We faced a similar problem in Bacon v. Honda of America Manufacturing, Inc., 192 Fed.Appx. 337, 343 (6th Cir.2006), but reached a different conclusion. There, a Honda vice president suggested that a manager should transfer an employee to a different group, mentioning “legal concerns” regarding the employee. Id. at 340, 343 (internal quotation marks omitted). The manager, who transferred the employee and ultimately terminated him, id. at 341, admitted knowledge of “legal concerns” but denied knowledge of the “nature of the legal concerns,” id. at 343 (internal quotation marks omitted). We held that “the ‘legal concerns' remark constitutes sufficient evidence to create a question of fact as to whether [the manager and the vice president] knew of [the employee's] protected activity.” Id.
Consistent with Bacon, Cline has produced sufficient evidence from which “a reasonable jury could infer ․ that the supervisor knew of the protected activity at issue.” Mulhall v. Ashcroft, 287 F.3d 543, 553 (6th Cir.2002). Mack and Zava knew that Cline was involved in litigation with the company; the evidence permits the inference that the decision makers were unwilling to hire someone in litigation with the company; and under Bacon this evidence creates a triable issue of fact over whether the decision makers knew of Cline's protected activity. Bacon, 192 Fed.Appx. at 343.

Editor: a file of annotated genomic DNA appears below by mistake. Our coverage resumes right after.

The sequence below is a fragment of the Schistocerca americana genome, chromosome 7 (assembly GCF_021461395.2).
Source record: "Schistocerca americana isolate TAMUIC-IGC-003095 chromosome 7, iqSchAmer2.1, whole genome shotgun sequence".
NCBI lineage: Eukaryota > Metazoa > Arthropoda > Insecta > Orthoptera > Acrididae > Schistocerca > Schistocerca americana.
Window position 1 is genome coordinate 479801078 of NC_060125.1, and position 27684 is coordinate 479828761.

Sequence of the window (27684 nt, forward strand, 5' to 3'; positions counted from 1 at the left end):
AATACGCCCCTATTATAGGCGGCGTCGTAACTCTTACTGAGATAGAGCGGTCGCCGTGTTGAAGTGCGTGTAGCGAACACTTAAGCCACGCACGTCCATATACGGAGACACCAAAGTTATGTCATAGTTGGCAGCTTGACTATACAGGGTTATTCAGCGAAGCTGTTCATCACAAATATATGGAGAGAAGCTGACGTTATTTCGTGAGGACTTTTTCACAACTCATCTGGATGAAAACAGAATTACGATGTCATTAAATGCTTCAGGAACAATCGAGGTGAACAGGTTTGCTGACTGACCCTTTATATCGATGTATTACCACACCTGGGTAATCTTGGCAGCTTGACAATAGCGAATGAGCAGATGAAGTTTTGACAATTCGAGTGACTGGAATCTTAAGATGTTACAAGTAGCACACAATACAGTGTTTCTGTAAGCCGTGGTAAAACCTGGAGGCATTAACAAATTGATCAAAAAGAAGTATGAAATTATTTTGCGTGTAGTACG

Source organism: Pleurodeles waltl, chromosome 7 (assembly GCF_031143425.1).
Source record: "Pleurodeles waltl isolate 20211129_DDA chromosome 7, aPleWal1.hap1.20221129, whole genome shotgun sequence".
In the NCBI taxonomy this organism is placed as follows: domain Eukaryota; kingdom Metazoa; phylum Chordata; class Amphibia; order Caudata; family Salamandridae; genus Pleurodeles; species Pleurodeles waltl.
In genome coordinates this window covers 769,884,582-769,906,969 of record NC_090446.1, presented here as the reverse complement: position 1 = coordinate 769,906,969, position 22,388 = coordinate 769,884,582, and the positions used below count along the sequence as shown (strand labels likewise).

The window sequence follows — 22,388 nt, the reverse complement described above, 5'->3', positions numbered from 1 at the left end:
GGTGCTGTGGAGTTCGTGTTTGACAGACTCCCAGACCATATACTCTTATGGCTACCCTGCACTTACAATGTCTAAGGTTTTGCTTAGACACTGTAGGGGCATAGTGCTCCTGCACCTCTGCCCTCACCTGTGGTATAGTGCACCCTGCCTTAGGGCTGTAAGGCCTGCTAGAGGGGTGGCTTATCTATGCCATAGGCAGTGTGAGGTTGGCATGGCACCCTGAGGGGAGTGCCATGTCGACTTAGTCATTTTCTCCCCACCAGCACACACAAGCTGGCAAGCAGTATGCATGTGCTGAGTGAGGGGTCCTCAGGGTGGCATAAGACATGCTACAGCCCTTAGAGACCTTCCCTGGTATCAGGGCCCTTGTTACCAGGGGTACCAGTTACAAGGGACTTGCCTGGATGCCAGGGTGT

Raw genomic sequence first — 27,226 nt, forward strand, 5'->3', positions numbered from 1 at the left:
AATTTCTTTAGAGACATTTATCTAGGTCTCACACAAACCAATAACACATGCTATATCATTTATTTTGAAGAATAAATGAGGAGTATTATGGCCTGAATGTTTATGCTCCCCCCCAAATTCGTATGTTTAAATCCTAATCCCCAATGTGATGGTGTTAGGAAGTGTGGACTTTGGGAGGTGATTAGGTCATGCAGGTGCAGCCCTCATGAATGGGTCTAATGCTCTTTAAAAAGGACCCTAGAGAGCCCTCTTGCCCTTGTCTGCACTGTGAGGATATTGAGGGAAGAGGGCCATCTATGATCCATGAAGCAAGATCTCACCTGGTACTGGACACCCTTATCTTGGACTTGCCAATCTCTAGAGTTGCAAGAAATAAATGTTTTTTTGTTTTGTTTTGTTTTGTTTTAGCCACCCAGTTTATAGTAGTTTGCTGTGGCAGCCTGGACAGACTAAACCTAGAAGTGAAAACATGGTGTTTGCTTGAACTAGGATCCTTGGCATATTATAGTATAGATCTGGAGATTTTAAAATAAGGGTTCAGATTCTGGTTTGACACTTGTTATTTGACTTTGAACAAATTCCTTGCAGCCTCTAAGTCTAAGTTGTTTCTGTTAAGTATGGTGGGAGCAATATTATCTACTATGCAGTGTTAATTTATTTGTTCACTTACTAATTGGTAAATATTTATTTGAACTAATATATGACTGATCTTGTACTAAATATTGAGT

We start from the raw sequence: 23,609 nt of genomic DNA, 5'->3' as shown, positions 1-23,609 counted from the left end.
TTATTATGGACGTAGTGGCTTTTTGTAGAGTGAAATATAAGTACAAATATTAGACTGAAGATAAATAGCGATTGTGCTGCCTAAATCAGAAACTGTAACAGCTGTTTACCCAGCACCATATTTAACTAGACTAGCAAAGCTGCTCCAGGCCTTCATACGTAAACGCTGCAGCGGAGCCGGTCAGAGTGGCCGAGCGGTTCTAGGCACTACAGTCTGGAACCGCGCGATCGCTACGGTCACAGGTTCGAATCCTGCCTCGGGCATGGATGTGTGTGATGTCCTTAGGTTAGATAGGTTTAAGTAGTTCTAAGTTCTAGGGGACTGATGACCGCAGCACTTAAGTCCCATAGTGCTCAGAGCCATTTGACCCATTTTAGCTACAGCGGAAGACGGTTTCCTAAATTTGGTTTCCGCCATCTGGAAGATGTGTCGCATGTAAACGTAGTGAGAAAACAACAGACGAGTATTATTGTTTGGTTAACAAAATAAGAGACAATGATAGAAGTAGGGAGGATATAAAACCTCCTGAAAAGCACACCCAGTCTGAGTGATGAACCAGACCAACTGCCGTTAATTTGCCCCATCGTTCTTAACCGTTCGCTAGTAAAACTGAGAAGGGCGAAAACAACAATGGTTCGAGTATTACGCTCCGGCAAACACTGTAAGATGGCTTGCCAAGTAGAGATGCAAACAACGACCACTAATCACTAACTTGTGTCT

Something more is required, the company says, because Cline's evidence still does not show that the decision makers knew that the litigation involved an age-discrimination claim, and Bacon at all events is an unpublished decision. In one sense, the company has a point. Cline's evidence permits the inference that Mack and Zava would not hire someone-anyone-“in litigation” with the company, and that view might suggest unbiased neutrality. It thus might have made no difference to Mack and Zava whether the litigation involved age discrimination if they preferred not to hire anyone in litigation with the company without regard to the subject matter of the lawsuit-whether it was a tort action, a contract dispute or a civil rights complaint. But such an across-the-board explanation-that any litigation with the company precludes any individual from being hired (or for that matter being retained as a current employee)-would necessarily sweep up protected civil rights claims and non-protected claims. And if such an explanation suffices for one hiring decision, why couldn't an employer adopt a company-wide policy against hiring or retaining anyone in litigation with the company? As long as the policy were consistently followed, the employer would rarely have reason to obtain knowledge about the substance of the litigation, and at any rate it could always fairly say that it was the ruthlessly neutral policy, not the protected activity, that caused the adverse action. While we have no Tennessee case that tells us so, we doubt that the Tennessee courts would allow the State's anti-retaliation provision to be so easily evaded by the simple expedient of refusing to hire (or discharging) any individual with any litigation claim against the company. Two triable issues of fact thus exist: (1) Do the Mack and Zava statements (and any other relevant evidence) permit the inference that the company knew about the content of Cline's claim against the company; and (2) do the Mack and Zava statements (and any other relevant evidence) permit the inference that the company had a policy against hiring (or retaining) individuals with litigation against the company?